By Madison Heun, Angela White, Jade Henschel, & Alexis Beck
All four University of Wisconsin- Green Bay campuses display a “What You Were Wearing” exhibit to commemorate Sexual Assault Awareness Month.
Sexual Assault Awareness Month (SAAM) is annually commemorated during the entire month of April and coordinated by the National Sexual Violence Resource Center (NSVRC). This year it is celebrating its 20th official anniversary. SAAM aims to bring awareness to sexual assault, harassment, and abuse to prevent these issues.
As of early March this year, the World Health Organization (WHO) found that one in three women internationally are exposed to sexual violence throughout their lifetimes. According to the U.S Department of Health & Human Services’ Office on Women’s Health (OWH), one in five women in college experience sexual assault. College men are five times more likely to be assaulted than men 18-24 not in college.
Caitlin Henriksen, UWGB’s Sexual Assault Prevention Coordinator, says in the 2019- 2020 academic year, 22 students reported sexual assaults.
“This is a little low because of COVID-19 and students not being on campus. Not that sexual assault did not happen, but we did get fewer reports,” Henriksen says.
During April at all four UWGB campuses, a “What You Were Wearing” exhibit will be displayed by the Healthy Choices Task Force. “What You Were Wearing” includes a trigger warning and aims to shatter the stigma that sexual assault can be accredited to a person’s choice in wardrobe by displaying descriptions given by survivors.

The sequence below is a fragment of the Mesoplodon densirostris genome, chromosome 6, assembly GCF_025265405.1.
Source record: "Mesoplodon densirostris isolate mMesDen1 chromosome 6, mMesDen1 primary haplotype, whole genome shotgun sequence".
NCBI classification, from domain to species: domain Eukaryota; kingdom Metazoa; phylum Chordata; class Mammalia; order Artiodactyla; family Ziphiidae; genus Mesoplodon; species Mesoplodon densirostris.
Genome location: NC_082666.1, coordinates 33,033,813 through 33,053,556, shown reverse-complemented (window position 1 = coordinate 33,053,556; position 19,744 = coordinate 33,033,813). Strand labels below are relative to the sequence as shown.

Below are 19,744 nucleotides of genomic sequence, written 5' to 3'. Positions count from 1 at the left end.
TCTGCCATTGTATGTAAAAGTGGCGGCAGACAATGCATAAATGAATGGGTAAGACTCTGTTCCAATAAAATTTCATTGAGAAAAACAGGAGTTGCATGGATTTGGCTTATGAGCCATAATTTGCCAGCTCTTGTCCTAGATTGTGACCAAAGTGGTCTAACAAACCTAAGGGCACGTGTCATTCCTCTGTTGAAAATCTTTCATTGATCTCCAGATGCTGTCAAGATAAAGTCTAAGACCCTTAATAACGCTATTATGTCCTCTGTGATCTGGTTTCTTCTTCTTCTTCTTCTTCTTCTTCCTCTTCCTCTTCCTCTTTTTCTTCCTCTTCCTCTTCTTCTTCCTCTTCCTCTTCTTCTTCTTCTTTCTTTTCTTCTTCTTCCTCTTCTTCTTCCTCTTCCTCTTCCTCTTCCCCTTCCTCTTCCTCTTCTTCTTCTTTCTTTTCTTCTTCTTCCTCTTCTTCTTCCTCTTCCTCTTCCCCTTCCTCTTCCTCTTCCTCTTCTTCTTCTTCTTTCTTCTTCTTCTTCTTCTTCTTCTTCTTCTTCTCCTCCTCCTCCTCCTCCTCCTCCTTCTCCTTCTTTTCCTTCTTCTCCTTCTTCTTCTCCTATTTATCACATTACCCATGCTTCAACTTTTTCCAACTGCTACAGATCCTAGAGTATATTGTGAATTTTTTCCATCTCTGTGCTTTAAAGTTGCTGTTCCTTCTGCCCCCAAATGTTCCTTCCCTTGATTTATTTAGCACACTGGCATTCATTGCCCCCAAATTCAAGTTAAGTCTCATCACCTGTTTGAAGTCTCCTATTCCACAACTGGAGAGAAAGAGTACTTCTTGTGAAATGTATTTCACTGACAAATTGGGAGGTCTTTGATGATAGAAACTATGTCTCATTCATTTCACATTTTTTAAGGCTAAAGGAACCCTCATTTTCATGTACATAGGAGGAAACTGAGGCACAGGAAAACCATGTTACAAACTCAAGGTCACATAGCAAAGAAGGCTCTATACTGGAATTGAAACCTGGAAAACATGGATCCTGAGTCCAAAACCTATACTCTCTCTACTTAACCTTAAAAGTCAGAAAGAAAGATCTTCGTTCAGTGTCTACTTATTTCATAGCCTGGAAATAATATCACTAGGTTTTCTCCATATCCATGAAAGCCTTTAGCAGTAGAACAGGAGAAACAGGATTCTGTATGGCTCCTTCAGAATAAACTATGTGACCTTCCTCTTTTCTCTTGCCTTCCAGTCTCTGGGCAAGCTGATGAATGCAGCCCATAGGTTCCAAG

Cassandra Matte, a senior at UWGB who walked through the exhibit, says, “I thought it was interesting. I feel like, in a way, it was almost triggering because if I had seen clothes similar to what I was wearing, I might have freaked out a little.”
One of Henriksen’s goals this SAAM is to address “rape myths” including but not limited to; 1) victims can be “asking for it,” 2) men cannot be assaulted, 3) you can give consent while under the influence of drugs and alcohol, and 4) convincing someone to have sexual intercourse is not assault.
“There are so many myths, misconceptions, and a lack of understanding about what constitutes sexual assault, what causes sexual assault, and how people should react to sexual assault,” Henriksen says. “I am a firm believer that if you don’t understand a problem, you cannot fix it,” Henriksen added.
If you or someone you know has been assaulted, there are resources for you. To learn more, follow this link to the Wellness Center’s sexual assault webpage.